I know .. in fact, I worked.. for a station whos problems were as bad as KANR and went on as long as KANR's. This station I was at had some problems even worse then KANR.

It took a few years, but the license finally got deleted.

The station I worked at.. lets see...........No EAS, incompletely public file, tower fencing violations, running over power, not signing off on time, not filing a license renewal (they filed it 2 1/2 years late).. not filling ownership reports. Operating for 2 weeks without an STA while they awaited a license renewal decision.

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Re: FCC NAL for failure to have EAS unit working... for 6 ye

Post by okcradioguy » Thu Mar 22, 2012 3:41 pm

Stuff like this happens more often that we realize. One fatal error this guy made, other than not "taking care of business" in the first place, was to admit he didn't have a working box for six years. I would have told them that "it appears our unit has failed and we have taken steps to become in full complience of the rules." I wouldn't give them any more info to chew on. If they demand logs up to two years or less, give them what you have. Otherwise, too damn bad FCC. They can get him for the two years of wilful and repeated, but nothing more at that point. People need to be real careful what they offer the FCC anymore. Try to admit nothing if at all possible.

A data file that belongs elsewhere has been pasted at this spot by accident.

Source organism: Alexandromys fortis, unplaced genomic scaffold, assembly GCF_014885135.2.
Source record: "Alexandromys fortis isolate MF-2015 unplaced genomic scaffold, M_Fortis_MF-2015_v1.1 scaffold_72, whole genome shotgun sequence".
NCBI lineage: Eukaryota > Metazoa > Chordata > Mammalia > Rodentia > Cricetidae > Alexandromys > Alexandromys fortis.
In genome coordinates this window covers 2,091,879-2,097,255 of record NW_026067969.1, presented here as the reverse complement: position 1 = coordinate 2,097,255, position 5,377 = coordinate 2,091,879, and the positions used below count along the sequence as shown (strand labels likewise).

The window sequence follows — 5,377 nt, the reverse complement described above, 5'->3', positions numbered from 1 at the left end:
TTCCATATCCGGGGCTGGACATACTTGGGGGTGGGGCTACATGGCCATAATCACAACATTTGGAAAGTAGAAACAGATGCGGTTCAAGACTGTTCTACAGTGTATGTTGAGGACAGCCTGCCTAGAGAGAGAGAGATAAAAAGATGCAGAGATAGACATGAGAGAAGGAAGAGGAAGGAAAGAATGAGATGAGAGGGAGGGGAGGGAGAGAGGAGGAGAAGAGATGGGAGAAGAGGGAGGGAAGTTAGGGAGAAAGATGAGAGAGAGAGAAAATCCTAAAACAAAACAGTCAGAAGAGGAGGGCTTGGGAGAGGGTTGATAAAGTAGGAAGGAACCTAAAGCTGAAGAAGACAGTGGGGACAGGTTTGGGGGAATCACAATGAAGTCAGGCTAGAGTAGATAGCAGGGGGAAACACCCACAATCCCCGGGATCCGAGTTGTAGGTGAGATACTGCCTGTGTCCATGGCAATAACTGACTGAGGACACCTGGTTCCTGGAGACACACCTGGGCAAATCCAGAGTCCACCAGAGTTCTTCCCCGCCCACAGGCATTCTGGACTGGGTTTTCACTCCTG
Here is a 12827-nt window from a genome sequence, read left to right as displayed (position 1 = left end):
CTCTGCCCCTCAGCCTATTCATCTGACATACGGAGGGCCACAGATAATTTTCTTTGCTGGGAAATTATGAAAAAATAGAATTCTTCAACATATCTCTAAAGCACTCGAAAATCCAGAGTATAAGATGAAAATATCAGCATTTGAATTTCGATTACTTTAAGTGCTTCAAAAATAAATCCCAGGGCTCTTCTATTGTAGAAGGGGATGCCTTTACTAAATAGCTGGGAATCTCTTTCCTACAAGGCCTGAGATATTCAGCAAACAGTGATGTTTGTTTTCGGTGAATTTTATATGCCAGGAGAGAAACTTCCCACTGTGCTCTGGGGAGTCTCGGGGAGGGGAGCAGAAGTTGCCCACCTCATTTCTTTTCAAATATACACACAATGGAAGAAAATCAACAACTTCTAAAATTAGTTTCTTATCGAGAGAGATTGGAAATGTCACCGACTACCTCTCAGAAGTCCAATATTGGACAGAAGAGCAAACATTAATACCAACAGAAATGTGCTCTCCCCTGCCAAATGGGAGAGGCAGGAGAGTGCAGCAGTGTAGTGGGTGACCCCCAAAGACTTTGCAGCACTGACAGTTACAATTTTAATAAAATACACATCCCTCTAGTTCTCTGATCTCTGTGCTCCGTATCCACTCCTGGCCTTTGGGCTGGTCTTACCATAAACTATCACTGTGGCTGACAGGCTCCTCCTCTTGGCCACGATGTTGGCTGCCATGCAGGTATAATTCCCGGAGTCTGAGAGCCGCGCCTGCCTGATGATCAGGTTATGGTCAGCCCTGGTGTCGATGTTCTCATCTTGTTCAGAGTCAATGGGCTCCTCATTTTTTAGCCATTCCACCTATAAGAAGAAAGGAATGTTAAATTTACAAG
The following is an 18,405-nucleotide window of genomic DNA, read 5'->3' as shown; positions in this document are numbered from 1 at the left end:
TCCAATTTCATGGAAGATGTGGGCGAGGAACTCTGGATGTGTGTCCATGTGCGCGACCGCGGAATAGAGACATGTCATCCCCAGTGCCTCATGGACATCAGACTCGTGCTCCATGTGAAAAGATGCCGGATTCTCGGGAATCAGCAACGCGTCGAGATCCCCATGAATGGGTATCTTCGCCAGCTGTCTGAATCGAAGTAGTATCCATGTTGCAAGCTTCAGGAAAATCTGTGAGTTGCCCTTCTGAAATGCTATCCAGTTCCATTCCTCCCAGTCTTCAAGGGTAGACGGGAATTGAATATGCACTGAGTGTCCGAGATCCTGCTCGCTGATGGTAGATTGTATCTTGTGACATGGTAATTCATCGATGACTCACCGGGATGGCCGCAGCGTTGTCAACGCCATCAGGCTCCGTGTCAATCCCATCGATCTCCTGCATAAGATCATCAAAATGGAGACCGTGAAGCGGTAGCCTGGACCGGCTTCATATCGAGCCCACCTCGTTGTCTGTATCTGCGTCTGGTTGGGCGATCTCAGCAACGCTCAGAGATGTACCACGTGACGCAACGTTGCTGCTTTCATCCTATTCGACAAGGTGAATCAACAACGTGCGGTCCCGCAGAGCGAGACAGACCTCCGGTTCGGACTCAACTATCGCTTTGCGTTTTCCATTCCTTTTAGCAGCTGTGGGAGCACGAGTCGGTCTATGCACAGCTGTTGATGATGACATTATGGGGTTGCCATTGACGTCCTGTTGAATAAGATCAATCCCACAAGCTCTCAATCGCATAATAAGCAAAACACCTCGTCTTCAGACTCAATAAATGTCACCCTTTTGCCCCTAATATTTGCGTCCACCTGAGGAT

The FCC is going to make a project of him just based on the fact they found something to hammer him with. I wouldn't make their "job" any easier.

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Re: FCC NAL for failure to have EAS unit working... for 6 ye

Post by BroadcastDoc » Thu Mar 22, 2012 6:23 pm

I'm not sure that would help you though. If you can't prove that the thing ever worked during the license period, it won't matter if it was two years or six years - the fine will usually be the same.

I don't recommend offering any information that isn't asked of you, but I totally believe in being completely upfront when it comes to found issues. You don't want the inspector thinking that you're being evasive on top of everything else.

Also, if your state has it - get signed up for the alternative inspection program. Not only is it good "insurance", it's very helpful to have another set of eyes looking at your facility. The inspector will point out what might be wrong, or simply a better way to be compliant. For example, my inspector thought my station logs were fine, but had a recommendation to change some wording to be more specific on our unattended operation. As he put it "these are fine, but adding this should eliminate any ambiguity." Great advice, and now I'll sleep a little better at night! :)